Angels with Dirty Wings

Rachel Goswell's world has always revolved around dreams of musical stardom. As a young child she would stand in front of a full-length mirror and sing Into a hairbrush. Even now, at age 20, she regularly drifts to sleep humming along with the records of her favorite band, visualizing herself on stage. But today her favorite band, Slowdive, is her own.

"I just love our music so much. I usually listen to our first EP at night. 'Avalyn' normally makes me drop right off. It's brilliant: she says, in a chirping, rustic British accent.

And there's no reason Goswell (vocals/guitars) shouldn't enjoy hearing herself. Reading, England's Slowdive are one of the finest celestial bands to emerge from the U.K. since the Cocteau Twins. Gentle, sweeping and quite beautiful, with soothing spiraling guitars and heavenly chiming vocals, they're the kind of group that make journalist hacks run to the thesaurus in search of the perfect adjective, the ultimate superlative.

Since their formation In january 1990, Slowdive have floated to heights they once only imagined. They're one of British label Creation's top acts, and they regularly sell out mid-sized venues all over Europe. The band are concrete proof that high-tech, high-stress living and dally routine shouldn't keep us from dreaming.

"There's always time to dream, says Goswell. "I'm really into dreams. Right now, I'm trying to teach myself lucid dreaming. That's where you can control your dreams so you dream only what you want to. I've got a book all about it."

While Goswell helps craft majestic, ruminating soundscapes that celebrate life, her dreams often reflect a darker vision.

"They're usually about Illness or dying. I had this one dream where I was in a really weird room, and all the walls were made of glass. There was this baby tiger outside, and I went out to try to make friends with it. All of a sudden, this big mum tiger came and tried to attack me, so I ran back inside. I woke up just as the tiger smashed through the window trying to get me. I looked that one up in a dream book. Tigers are supposed to be a symbol of illness," she says.

The bands first US release, the Just For A Day LP, follows three British EPs, and is the group's most cohesive effort yet. Each song is structured around a slow central rhythm. Layered guitars swoop lazily through angelic vocals and humming cellos, causing a swelling, droning ambience. Occasionally a fuzzy, distorted guitar wisps by creating dynamic tension.

Goswell's softspoken roommate/boyfriend Nell Halstead, 21, is the brainchild behind the band's lovely swirl. A classically trained musician fed up with the hedonistic thrust of bands like Guns N' Roses, Halstead seeks to flavor music with more spirituality.

I've listened to a lot of classical music, and think that's been the biggest influence on me. Most rock music is really bland - just a reaction to a beat. It's the kind of thing that you don't really listen to when It comes on. You just sort of move to it when you're drunk. I wanted to create music that you can really listen to and be moved by".

Slowdive are the kind of band that knot your throat and make you all misty. Perhaps it's the chemistry between Goswell and Halstead, the way their vocals spiral and bend, transmogrifying into one heavenly voice - at least they do on vinyl. Live is another story.

"When we sing live there's definitely no vocal chemistry, laughs Goswell. "Sometimes we go massively out of tune. We tried having singing lessons once, but we just ended up cracking up laughing because of all the silly vocal exercises. Neil also tends to get all the choruses and verses mixed up, and we'll end up singing completely different things. He's just really daffy and forgetful."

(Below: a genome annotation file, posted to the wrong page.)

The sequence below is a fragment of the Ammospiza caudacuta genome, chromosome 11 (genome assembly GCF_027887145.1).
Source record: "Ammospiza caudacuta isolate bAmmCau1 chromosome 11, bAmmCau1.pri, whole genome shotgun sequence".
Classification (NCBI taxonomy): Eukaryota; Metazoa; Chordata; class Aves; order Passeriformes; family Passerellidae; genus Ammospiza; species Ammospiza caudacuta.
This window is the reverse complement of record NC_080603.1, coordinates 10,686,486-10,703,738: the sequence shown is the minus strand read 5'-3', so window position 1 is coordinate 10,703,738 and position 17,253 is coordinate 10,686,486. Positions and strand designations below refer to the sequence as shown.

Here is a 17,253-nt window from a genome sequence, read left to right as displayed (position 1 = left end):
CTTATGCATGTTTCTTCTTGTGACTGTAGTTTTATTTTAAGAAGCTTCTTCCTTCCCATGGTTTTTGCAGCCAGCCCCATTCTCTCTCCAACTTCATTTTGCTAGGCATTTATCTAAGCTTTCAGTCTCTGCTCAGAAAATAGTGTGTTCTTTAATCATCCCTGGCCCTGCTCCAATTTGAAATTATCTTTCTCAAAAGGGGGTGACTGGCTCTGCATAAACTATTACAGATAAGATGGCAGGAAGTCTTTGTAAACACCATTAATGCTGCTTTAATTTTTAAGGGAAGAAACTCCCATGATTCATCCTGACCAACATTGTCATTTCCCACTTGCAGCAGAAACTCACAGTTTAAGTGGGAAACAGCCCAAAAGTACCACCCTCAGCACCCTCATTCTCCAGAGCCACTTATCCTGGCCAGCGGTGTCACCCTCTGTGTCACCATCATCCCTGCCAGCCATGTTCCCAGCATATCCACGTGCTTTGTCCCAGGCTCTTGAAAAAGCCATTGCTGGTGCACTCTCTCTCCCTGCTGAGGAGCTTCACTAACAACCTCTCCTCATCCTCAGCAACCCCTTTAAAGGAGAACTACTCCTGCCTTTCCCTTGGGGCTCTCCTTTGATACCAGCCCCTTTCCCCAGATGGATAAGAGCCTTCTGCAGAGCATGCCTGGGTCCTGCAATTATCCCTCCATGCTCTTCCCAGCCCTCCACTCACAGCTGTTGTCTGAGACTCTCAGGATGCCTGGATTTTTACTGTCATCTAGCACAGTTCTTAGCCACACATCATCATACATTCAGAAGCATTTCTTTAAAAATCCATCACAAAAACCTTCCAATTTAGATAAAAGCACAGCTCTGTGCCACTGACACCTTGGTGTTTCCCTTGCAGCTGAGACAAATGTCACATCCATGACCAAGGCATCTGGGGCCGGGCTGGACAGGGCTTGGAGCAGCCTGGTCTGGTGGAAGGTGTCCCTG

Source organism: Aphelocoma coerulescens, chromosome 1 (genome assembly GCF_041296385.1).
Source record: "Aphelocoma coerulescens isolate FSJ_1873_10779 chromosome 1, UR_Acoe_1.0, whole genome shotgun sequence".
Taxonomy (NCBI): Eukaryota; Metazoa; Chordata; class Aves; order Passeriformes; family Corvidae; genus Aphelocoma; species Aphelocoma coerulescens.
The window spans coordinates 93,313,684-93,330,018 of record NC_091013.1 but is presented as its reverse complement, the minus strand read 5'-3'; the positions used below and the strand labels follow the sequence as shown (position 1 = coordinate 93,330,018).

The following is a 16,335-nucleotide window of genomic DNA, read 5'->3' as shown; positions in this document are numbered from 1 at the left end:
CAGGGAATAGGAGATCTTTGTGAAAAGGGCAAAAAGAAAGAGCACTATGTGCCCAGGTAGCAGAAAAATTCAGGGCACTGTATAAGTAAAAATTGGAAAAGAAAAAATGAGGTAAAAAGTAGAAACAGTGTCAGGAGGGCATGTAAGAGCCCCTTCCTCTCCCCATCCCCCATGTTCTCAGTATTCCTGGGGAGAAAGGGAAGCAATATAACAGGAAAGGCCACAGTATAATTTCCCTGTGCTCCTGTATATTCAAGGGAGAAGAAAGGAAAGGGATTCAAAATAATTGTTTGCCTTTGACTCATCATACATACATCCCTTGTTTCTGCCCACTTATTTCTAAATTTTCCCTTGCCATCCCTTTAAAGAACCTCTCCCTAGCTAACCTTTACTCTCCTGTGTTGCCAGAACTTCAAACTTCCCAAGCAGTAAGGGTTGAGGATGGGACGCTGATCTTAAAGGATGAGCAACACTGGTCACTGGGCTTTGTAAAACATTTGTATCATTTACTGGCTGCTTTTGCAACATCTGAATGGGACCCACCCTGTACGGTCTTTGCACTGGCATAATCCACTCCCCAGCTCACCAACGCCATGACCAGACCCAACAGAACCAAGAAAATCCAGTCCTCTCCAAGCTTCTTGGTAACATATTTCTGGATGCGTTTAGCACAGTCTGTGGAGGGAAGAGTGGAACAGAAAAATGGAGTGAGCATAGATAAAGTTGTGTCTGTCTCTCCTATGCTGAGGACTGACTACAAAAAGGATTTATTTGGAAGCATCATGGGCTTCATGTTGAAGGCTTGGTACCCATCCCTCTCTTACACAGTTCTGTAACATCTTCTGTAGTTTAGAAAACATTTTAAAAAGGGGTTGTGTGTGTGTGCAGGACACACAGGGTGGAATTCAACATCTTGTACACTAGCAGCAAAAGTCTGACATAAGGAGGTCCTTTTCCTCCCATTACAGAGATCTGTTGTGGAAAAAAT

Maybe so, but listening to his enigmatic lyrics and heavenly music, you'd think he descended from above with delicate wings and a gold harp.

"That's total crap," chortles Goswell. People expect us to be really angelic and soft spoken and fey. But we're not. We like getting drunk and getting into trouble just like anybody else. We can be really crass at times."

That much is true. In the past year, Slowdive have engaged In some rather unethereal activities, Drummer Simon Scott vomited on stage after Inadvertently ingesting a load of dry Ice, Halstead tarnished his halo jumping a drunken lout who was harassing Goswell, and Goswell pulled out a large handful of said miscreant's hair In the same Incident. Both Halstead and bassist Nick Chaplin get their kicks tinkering under the hoods of their Triumph Spitfire sportscars.

"The most beautiful thing I can imagine would be driving across the Sahara Desert with the windows down and Swerve river's 'Son Of A Mustang Ford' blasting from the tape deck. It's not a very ambient image I'm afraid, but it would be really brilliant: Halstead says.

What's the most beautiful thing Goswell can think of? If I tell you, you'll probably throw up," she says. After several moments of complete silence, she shyly speaks up. "At the moment, it would have to be Neil. We've been through so much together, and he's really special."

Slowdive are an appealing mass of contradiction. They're five vigorous, fun-loving youths (none over 21 years of age) with a mature emotional sound that owes more to Ludwig Van than to Camper Van. Yet they pull In much of the crowd that rocks out to Sisters of Mercy, Ride, and My Bloody Valentine. Slowdive have become press darlings in England almost overnight. Naturally, they're overjoyed by this, but at times they act rather ambivalent, almost let down. In some ways, Halstead is concerned rock critics have been, well, too kind. "No band could possibly sound as good as some of the reviews we've had,w he says. .So people go to the gigs and hear our records and they can't help being disappointed." - Jon Wiederhorn

Originally appeared in Alternative Press 44 Jan-Feb 92
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